EU2022FR - On 1 January 2022, France will take over the Presidency of the Council of the European Union [fr]
On 1 January 2022, for the first time in 14 years, France will take over the Presidency of the Council of the European Union. How does the Council of the EU work and what will France’s role be?
Find all information about the French Presidency of the Council of the European Union on the Presidency’s official website
A rotating Presidency
Each Member State holds the presidency of the Council of the European Union for six months on a rotational basis. France will hold the Presidency of the Council of the EU from 1 January to 30 June 2022. The Presidency of the Council organizes meetings, brokers compromises, submits conclusions and ensures the coherency and continuity of the decision-making process. It ensures good cooperation between all Member States and acts as a liaison between the Council and the European institutions, in particular the Commission and European Parliament.
The Council of the European Union, also called the Council of Ministers, or simply the Council, brings together the ministers of the EU Member States who meet in configurations by sector of activity. It serves as the co-legislator of the European Union, along with the European Parliament.
Concretely, ministers will chair ten sectors or configurations of the Council of the EU: general affairs; economic and financial affairs; justice and home affairs; employment, social policy, health and consumer protection policy; competitiveness (internal market, industry, research and space); transport, telecommunications and energy; agriculture and fisheries; environment; education, youth, culture and sport; and trade. Exceptionally, the Foreign Affairs Council is chaired by the High Representative of the Union for Foreign Affairs and Security Policy, currently Mr Josep Borrell.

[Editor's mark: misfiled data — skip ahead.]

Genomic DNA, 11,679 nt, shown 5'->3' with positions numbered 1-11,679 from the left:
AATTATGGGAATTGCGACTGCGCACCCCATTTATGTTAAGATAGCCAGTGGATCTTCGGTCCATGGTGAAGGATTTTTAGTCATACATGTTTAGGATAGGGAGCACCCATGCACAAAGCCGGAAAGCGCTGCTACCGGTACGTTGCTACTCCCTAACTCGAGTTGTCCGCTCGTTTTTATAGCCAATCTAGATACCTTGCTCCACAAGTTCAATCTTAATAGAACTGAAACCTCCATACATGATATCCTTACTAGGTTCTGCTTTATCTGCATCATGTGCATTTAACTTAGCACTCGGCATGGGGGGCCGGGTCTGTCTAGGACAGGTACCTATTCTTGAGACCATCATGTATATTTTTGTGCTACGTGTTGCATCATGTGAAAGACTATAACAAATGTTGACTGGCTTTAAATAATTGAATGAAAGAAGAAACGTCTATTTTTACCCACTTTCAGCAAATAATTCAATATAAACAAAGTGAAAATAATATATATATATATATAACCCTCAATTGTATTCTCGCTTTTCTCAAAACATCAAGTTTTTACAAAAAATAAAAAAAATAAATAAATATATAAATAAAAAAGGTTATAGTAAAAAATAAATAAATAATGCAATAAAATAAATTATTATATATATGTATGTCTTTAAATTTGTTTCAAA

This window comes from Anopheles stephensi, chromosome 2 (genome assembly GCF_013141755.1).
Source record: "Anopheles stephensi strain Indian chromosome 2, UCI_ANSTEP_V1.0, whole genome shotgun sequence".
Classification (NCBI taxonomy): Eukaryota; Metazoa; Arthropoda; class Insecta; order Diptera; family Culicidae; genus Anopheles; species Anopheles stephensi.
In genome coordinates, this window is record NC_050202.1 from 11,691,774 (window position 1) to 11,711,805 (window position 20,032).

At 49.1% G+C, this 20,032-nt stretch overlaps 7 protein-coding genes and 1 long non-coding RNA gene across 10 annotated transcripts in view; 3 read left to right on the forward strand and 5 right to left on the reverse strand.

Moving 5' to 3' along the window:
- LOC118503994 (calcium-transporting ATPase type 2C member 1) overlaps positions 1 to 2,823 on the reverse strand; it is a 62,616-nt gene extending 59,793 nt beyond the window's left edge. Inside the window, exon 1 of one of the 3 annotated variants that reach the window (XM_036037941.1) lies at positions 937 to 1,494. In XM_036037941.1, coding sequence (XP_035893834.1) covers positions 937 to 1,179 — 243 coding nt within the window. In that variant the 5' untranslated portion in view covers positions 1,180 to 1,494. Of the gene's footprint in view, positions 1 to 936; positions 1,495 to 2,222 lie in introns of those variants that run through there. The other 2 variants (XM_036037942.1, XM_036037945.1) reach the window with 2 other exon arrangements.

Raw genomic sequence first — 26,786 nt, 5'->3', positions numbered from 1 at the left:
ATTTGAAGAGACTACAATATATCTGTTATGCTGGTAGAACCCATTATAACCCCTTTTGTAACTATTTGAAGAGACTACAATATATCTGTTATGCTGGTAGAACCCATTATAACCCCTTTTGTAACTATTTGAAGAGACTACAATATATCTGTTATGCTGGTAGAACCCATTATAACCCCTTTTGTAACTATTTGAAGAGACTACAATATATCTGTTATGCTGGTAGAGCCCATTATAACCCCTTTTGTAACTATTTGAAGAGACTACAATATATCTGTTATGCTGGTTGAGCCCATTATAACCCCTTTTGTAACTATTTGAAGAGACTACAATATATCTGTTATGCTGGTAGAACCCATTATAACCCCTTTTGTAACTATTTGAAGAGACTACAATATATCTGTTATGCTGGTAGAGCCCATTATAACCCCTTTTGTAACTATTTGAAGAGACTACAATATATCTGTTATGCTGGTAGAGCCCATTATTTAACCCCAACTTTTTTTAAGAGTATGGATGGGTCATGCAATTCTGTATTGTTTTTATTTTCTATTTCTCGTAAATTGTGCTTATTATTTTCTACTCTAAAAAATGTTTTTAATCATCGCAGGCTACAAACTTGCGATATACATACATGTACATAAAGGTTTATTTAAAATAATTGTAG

The Council also has budgetary powers; it adopts and amends the European budget with the Parliament. Lastly, the Council adopts certain decisions as well as non-binding recommendations, concludes international agreements on behalf of the EU, and appoints members of certain institutions such as the European Court of Auditors, the European Economic and Social Committee and the European Committee of the Regions. The Council’s deliberations and votes on legislative texts are public.
The PFUE follows the main policy lines that President Macron set out in his speech for a sovereign, united and democratic Europe on 26 September 2017 at the Sorbonne. For the past four years, President Macron and the Government have been working to build a genuine European sovereignty, meaning Europe’s ability to exist in the world to defend our values and interests. The French Presidency of the Council of the European Union will continue this work for a more inclusive, sovereign and democratic Europe.
The PFUE meets citizens’ expectations, which were expressed in the citizen debates held in September in 18 French regions as part of the Conference on the Future of Europe. This project, proposed by France in 2019, established a new forum for debate with European citizens. The final contribution of these national panels was submitted to the Government in the autumn. Recommendations made by citizens, in France and in Europe, have helped determine the priorities of the French Presidency of the Council of the European Union.
The PFUE coordinates within the trio presidency programme, with which France aligns its action. This system, which has existed since 2009, sets long-term goals and defines the main topics to be addressed over a period of 18 months. After the Slovenian Presidency, France will begin a new cycle and will work as a trio with the Czech Republic in the second half of 2022 and Sweden in the first half of 2023.
Nearly 400 events
A total of nearly 400 events planned in France and the EU will punctuate the Presidency: political meetings, a cultural programme and citizen events open to everyone.
Also, in order to make sure the French Presidency reaches citizens, the events will be held throughout the national territory and abroad.
The Council of the European Union should not be confused with:
- The European Council, which brings together Heads of State and Government of Member States and defines the overall political direction and priorities of the European Union. Its current President is Charles Michel.
- The Council of Europe, which is an intergovernmental organization made up of 47 Member States. Founded in 1949, the Council of Europe promotes human rights, democracy and the rule of law. Its seat is in Strasbourg and its Secretary-General is Marija Pejčinović Burić.